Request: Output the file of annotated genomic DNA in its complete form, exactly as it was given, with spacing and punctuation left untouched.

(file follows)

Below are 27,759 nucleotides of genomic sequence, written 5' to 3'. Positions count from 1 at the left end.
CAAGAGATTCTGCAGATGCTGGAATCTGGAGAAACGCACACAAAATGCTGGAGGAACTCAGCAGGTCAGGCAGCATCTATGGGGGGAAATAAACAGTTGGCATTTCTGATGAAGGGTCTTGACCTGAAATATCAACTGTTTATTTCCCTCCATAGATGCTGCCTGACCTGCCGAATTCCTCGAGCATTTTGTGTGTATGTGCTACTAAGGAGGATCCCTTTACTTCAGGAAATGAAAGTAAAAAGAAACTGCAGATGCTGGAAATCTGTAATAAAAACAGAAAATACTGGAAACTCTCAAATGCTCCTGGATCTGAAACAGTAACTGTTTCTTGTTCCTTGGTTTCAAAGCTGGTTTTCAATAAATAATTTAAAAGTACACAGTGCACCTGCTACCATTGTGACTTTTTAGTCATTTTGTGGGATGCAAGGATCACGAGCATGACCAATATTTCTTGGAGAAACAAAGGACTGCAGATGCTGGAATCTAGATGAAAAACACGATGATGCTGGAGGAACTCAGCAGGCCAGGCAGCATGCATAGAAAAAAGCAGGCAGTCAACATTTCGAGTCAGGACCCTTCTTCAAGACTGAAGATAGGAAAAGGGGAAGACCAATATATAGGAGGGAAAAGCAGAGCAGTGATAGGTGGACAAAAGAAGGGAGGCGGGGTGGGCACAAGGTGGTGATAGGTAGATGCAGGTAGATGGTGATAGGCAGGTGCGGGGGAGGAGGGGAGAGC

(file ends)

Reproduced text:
Below are 27,759 nucleotides of genomic sequence, written 5' to 3'. Positions count from 1 at the left end.
CAAGAGATTCTGCAGATGCTGGAATCTGGAGAAACGCACACAAAATGCTGGAGGAACTCAGCAGGTCAGGCAGCATCTATGGGGGGAAATAAACAGTTGGCATTTCTGATGAAGGGTCTTGACCTGAAATATCAACTGTTTATTTCCCTCCATAGATGCTGCCTGACCTGCCGAATTCCTCGAGCATTTTGTGTGTATGTGCTACTAAGGAGGATCCCTTTACTTCAGGAAATGAAAGTAAAAAGAAACTGCAGATGCTGGAAATCTGTAATAAAAACAGAAAATACTGGAAACTCTCAAATGCTCCTGGATCTGAAACAGTAACTGTTTCTTGTTCCTTGGTTTCAAAGCTGGTTTTCAATAAATAATTTAAAAGTACACAGTGCACCTGCTACCATTGTGACTTTTTAGTCATTTTGTGGGATGCAAGGATCACGAGCATGACCAATATTTCTTGGAGAAACAAAGGACTGCAGATGCTGGAATCTAGATGAAAAACACGATGATGCTGGAGGAACTCAGCAGGCCAGGCAGCATGCATAGAAAAAAGCAGGCAGTCAACATTTCGAGTCAGGACCCTTCTTCAAGACTGAAGATAGGAAAAGGGGAAGACCAATATATAGGAGGGAAAAGCAGAGCAGTGATAGGTGGACAAAAGAAGGGAGGCGGGGTGGGCACAAGGTGGTGATAGGTAGATGCAGGTAGATGGTGATAGGCAGGTGCGGGGGAGGAGGGGAGAGC